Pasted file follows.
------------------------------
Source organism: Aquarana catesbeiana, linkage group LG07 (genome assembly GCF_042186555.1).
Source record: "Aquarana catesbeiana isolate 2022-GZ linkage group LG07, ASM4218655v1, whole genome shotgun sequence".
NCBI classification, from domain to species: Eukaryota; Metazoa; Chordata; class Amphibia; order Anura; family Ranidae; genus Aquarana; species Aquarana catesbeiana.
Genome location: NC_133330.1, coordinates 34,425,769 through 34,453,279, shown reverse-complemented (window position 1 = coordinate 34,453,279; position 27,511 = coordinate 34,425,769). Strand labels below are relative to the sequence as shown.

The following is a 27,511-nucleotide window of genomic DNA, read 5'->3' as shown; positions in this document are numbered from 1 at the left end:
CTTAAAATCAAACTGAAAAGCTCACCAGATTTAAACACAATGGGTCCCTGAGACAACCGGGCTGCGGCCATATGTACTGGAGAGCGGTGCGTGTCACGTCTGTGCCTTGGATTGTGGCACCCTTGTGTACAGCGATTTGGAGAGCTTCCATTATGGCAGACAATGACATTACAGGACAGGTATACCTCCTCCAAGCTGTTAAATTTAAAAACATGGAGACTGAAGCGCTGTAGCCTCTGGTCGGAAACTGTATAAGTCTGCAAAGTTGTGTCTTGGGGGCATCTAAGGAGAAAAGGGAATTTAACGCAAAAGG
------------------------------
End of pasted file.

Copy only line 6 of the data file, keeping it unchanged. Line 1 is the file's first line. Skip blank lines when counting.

CTTAAAATCAAACTGAAAAGCTCACCAGATTTAAACACAATGGGTCCCTGAGACAACCGGGCTGCGGCCATATGTACTGGAGAGCGGTGCGTGTCACGTCTGTGCCTTGGATTGTGGCACCCTTGTGTACAGCGATTTGGAGAGCTTCCATTATGGCAGACAATGACATTACAGGACAGGTATACCTCCTCCAAGCTGTTAAATTTAAAAACATGGAGACTGAAGCGCTGTAGCCTCTGGTCGGAAACTGTATAAGTCTGCAAAGTTGTGTCTTGGGGGCATCTAAGGAGAAAAGGGAATTTAACGCAAAAGG